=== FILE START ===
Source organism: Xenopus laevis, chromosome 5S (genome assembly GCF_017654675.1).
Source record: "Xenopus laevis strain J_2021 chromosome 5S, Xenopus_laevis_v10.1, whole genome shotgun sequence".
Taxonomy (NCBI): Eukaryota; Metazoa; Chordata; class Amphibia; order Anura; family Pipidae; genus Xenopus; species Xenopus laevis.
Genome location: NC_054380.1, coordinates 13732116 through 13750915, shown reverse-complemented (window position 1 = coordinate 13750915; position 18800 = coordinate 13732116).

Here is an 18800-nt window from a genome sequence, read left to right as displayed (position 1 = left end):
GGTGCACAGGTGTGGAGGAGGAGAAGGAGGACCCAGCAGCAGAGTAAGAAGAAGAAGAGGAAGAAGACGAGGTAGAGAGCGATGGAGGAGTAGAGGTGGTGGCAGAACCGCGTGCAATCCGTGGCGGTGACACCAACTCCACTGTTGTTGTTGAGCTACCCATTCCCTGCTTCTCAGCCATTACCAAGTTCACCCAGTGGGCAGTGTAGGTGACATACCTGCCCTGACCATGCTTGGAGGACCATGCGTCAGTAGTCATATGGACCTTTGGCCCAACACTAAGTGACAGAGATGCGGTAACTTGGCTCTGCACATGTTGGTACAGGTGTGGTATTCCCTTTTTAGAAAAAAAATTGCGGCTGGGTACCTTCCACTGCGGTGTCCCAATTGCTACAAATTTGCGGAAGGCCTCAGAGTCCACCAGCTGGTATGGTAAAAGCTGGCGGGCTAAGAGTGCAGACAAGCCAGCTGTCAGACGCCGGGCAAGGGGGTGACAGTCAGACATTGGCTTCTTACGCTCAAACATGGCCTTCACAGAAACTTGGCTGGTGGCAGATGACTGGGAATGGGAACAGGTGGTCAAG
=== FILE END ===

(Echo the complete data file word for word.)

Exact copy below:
Source organism: Xenopus laevis, chromosome 5S (genome assembly GCF_017654675.1).
Source record: "Xenopus laevis strain J_2021 chromosome 5S, Xenopus_laevis_v10.1, whole genome shotgun sequence".
Taxonomy (NCBI): Eukaryota; Metazoa; Chordata; class Amphibia; order Anura; family Pipidae; genus Xenopus; species Xenopus laevis.
Genome location: NC_054380.1, coordinates 13732116 through 13750915, shown reverse-complemented (window position 1 = coordinate 13750915; position 18800 = coordinate 13732116).

Here is an 18800-nt window from a genome sequence, read left to right as displayed (position 1 = left end):
GGTGCACAGGTGTGGAGGAGGAGAAGGAGGACCCAGCAGCAGAGTAAGAAGAAGAAGAGGAAGAAGACGAGGTAGAGAGCGATGGAGGAGTAGAGGTGGTGGCAGAACCGCGTGCAATCCGTGGCGGTGACACCAACTCCACTGTTGTTGTTGAGCTACCCATTCCCTGCTTCTCAGCCATTACCAAGTTCACCCAGTGGGCAGTGTAGGTGACATACCTGCCCTGACCATGCTTGGAGGACCATGCGTCAGTAGTCATATGGACCTTTGGCCCAACACTAAGTGACAGAGATGCGGTAACTTGGCTCTGCACATGTTGGTACAGGTGTGGTATTCCCTTTTTAGAAAAAAAATTGCGGCTGGGTACCTTCCACTGCGGTGTCCCAATTGCTACAAATTTGCGGAAGGCCTCAGAGTCCACCAGCTGGTATGGTAAAAGCTGGCGGGCTAAGAGTGCAGACAAGCCAGCTGTCAGACGCCGGGCAAGGGGGTGACAGTCAGACATTGGCTTCTTACGCTCAAACATGGCCTTCACAGAAACTTGGCTGGTGGCAGATGACTGGGAATGGGAACAGGTGGTCAAG